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Sustainability 2014, 6(10), 7197-7223; doi:10.3390/su6107197

Chinese Public Willingness to Pay to Avoid Having Nuclear Power Plants in the Neighborhood

Collaborative Innovation Center for Energy Economics and Energy Policy, School of Economics, Xiamen University, Xiamen 361005, China
Department of Economics, Business School, East China Normal University, 500 Dongchuan Road, Shanghai 200241, China
Author to whom correspondence should be addressed.
Received: 30 July 2014 / Accepted: 23 September 2014 / Published: 17 October 2014
(This article belongs to the Special Issue Special issue of Sustainable Asia Conference 2014)
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In spite of the decreasing share of nuclear power all over the world, China resumed the approval of large-scale construction of nuclear power plants in 2012. However, influenced by the worldwide spreading anti-nuclear attitudes, people who live near nuclear power plants showed increasing concerns about nuclear risks. Consequently, the Not In My Backyard (NIMBY) syndrome of nuclear power plants should be evaluated prudently to support the healthy development of nuclear power in China. Based on the face-to-face survey data, this study estimates Chinese public willingness to pay (WTP) to avoid having nuclear power plants in the neighborhood. The respondents include both residents who currently live near and those who would live near nuclear power plants in the future. Considering the possible presence of the sample selection bias caused by protest responses, this paper constructs a two-step sample selection model with the protest responses and the double bounded dichotomous choice (DBDC) questions. Using the Contingent Valuation Method (CVM), we measure the effects of influencing factors of public WTP and study the decay of WTP with longer distances from nuclear power plants. The results suggest that most people are willing to pay higher electricity prices to avoid having nuclear power plants in the neighborhood. Comparing the WTP to avoid having nuclear power plants nearby with the current electricity price, we find that there is an increase of 56.7% and 69.1% of respondents’ WTP for a nuclear power plant located 80 km and 30 km, respectively. View Full-Text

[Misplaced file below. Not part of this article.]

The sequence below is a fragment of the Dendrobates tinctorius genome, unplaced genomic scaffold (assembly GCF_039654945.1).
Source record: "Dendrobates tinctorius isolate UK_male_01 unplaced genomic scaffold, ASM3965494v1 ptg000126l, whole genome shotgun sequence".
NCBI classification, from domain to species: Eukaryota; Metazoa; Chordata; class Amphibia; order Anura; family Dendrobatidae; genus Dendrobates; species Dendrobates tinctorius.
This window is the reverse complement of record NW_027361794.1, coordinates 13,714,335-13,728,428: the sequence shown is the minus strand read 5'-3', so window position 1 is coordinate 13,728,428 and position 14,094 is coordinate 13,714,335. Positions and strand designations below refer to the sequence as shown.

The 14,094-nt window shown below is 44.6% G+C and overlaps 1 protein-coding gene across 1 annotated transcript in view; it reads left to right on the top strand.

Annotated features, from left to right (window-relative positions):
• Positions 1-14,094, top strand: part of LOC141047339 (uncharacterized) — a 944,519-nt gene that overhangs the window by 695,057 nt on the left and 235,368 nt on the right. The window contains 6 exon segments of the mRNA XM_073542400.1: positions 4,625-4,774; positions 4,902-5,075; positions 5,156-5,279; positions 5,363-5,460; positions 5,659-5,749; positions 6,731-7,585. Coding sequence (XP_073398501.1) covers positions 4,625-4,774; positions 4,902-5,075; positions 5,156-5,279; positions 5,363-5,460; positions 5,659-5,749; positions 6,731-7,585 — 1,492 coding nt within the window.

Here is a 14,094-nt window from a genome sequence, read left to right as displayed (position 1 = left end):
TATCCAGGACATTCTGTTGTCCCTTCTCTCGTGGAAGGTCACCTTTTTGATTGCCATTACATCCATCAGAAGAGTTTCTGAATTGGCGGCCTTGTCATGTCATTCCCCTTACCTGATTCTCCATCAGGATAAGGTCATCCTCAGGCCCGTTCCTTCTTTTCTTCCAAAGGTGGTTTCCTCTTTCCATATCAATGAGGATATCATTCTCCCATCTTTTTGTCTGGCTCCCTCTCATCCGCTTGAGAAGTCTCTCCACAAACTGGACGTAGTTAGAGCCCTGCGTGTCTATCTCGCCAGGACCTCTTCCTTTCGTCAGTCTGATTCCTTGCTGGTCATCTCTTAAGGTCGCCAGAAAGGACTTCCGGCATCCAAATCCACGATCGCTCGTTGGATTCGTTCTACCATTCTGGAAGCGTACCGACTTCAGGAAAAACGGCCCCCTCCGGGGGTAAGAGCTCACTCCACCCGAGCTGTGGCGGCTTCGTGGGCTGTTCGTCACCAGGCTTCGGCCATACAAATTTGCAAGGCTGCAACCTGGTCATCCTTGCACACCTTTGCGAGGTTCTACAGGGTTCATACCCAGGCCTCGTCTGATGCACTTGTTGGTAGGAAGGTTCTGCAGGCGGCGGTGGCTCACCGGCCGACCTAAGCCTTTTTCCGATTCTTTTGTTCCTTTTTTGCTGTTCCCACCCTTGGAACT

Keywords: Not In My Backyard (NIMBY); nuclear power; Contingent Valuation Method (CVM); sustainability Not In My Backyard (NIMBY); nuclear power; Contingent Valuation Method (CVM); sustainability

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This is an open access article distributed under the Creative Commons Attribution License which permits unrestricted use, distribution, and reproduction in any medium, provided the original work is properly cited. (CC BY 4.0).

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Sun, C.; Lyu, N.; Ouyang, X. Chinese Public Willingness to Pay to Avoid Having Nuclear Power Plants in the Neighborhood. Sustainability 2014, 6, 7197-7223.

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